With cryptocurrency-based payment systems, family members have a solution for bypassing the internal financial problems in the country. The result is an acceleration of crypto use, placing Afghanistan among the top 20 countries in the world for adoption rate.
Links Between Crypto and Terrorism
Unfortunately, crypto’s ability to remain outside mainstream financial and regulatory structures has also made it attractive to terrorist organizations. A recent report from the US attorney general’s Cyber Digital Task Force highlights the connection between cryptocurrency and terrorist organizations: “While public data on terrorist use of cryptocurrency is limited, it is clear that terrorist networks have conducted fundraising operations through Internet-based crowdsource platforms in an attempt to evade stopgaps built into the international banking system.”
Well-known terrorist organizations from Hamas to the Islamic State use cryptocurrency to create funding networks and purchase supplies for their operations. It is remarkably simple for these groups to leverage extensive social media networks to back their fundraising drives.
Ongoing efforts to disrupt such activity have seen some limited success. For example, US anti-terrorism efforts in 2020 led to civil forfeiture cases and the seizure of more than 300 cryptocurrency accounts containing several million dollars.
Can Crypto Help the Taliban Circumvent Sanctions?
As crypto adoption rates skyrocket, concerns are building in the international community that the Taliban itself will turn to cryptocurrency to sidestep sanctions and cloud financial transparency. All of this raises the question of whether crypto adoption in Afghanistan poses a significant security threat for the rest of the world.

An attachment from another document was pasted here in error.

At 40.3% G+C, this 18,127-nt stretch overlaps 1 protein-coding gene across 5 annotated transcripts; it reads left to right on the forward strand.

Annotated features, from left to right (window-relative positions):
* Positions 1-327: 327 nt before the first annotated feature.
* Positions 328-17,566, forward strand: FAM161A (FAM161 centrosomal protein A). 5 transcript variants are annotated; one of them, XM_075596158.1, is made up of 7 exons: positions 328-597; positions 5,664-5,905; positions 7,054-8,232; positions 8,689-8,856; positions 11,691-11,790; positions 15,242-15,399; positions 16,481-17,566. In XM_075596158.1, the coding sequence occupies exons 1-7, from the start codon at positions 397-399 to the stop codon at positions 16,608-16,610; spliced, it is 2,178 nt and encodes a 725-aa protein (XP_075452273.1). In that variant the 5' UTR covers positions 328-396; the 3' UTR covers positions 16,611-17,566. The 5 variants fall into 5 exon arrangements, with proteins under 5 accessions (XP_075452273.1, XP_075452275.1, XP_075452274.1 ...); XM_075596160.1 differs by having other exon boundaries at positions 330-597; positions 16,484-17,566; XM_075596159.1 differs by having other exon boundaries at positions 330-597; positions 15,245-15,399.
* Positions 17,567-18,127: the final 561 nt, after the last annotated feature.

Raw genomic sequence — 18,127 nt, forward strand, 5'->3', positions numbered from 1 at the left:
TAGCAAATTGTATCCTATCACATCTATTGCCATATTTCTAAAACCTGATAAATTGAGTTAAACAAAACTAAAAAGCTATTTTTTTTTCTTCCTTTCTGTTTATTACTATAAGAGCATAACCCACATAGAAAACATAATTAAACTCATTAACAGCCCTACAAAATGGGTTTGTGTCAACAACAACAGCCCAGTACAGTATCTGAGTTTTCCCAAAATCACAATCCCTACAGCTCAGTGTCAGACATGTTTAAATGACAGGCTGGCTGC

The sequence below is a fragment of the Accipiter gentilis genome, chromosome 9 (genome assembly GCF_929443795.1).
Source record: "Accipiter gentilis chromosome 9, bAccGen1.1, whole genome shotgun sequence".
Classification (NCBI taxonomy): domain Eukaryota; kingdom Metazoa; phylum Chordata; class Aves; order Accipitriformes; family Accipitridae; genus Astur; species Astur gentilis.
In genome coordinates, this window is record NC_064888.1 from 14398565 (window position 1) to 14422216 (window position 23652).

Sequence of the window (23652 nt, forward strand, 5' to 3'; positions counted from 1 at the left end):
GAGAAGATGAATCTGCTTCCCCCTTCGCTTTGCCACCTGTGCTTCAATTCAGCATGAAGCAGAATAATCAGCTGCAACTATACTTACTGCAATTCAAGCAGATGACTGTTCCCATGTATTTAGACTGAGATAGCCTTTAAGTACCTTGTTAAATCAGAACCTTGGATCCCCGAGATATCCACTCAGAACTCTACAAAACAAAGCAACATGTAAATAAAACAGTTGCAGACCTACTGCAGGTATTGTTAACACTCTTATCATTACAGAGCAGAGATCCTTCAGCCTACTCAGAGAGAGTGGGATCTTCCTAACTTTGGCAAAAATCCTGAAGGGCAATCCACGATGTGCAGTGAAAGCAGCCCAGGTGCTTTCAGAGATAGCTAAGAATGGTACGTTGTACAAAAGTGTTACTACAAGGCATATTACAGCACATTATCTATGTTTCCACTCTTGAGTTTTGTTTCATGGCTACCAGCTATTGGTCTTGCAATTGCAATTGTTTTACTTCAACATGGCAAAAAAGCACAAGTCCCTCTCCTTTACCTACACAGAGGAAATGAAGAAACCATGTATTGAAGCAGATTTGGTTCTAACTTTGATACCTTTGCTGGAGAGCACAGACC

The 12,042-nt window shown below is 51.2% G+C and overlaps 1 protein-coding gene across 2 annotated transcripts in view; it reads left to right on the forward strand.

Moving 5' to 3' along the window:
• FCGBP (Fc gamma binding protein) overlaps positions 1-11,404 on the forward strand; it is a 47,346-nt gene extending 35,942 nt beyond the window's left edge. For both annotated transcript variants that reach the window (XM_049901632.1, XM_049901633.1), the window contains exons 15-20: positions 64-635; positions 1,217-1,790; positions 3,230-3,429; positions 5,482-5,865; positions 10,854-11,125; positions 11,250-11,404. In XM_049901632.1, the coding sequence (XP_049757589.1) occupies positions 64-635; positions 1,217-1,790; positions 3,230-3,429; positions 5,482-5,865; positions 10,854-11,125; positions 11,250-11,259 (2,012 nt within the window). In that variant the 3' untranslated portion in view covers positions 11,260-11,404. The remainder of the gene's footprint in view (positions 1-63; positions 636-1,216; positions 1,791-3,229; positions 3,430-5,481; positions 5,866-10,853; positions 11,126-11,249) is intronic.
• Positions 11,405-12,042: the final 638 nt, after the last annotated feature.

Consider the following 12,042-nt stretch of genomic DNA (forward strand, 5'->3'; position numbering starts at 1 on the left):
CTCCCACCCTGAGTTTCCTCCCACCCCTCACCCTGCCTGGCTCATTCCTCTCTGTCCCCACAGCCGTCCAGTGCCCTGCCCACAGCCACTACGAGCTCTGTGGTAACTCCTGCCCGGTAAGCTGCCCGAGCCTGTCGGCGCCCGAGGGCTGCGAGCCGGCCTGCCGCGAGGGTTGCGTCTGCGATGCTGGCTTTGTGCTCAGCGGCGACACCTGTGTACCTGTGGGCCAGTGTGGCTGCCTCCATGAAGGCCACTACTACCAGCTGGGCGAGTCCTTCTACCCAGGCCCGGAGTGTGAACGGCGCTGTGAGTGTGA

The Taliban continues to seek international recognition and has stated that failure to do so will have significant consequences for the world. However, it does not appear that recognition is forthcoming. Indeed, the US is unlikely to ever officially recognize the Taliban government, with the group still on its list of state sponsors of terrorism.
Without formal recognition, the Taliban regime will continue to struggle to access its international accounts or generate international funding to help alleviate its economic woes. While cryptocurrency might seem like a reasonably effective option for the Taliban government, the complexity of the economic situation in the country precludes a single solution. With governments across the world beginning to introduce stricter regulations on cryptocurrency markets and actively working to prevent access by terrorist organizations, things may not be quite so simple for Afghanistan’s new leaders.
At least one government has explicitly attempted to counteract US sanctions through cryptocurrency in the past. The embattled regime of Nicolas Maduro in Venezuela had teamed with Russian banks to back Evrofinance Mosnarbank, the primary supporter of Venezuela’s proposed national cryptocurrency, the petro. Maduro claimed that the petro would help Venezuela obtain alternative sources of international financing, despite heavy US sanctions. However, the scheme has not been successful, a sign that similar attempts by the Taliban may be of limited use.
The deteriorating situation in Afghanistan represents an ongoing security threat far beyond its borders. Stability, both political and financial, is certainly in the best interests of the people of Afghanistan and everyone else, including cryptocurrency markets.
The views expressed in this article are the author’s own and do not necessarily reflect Fair Observer’s editorial policy.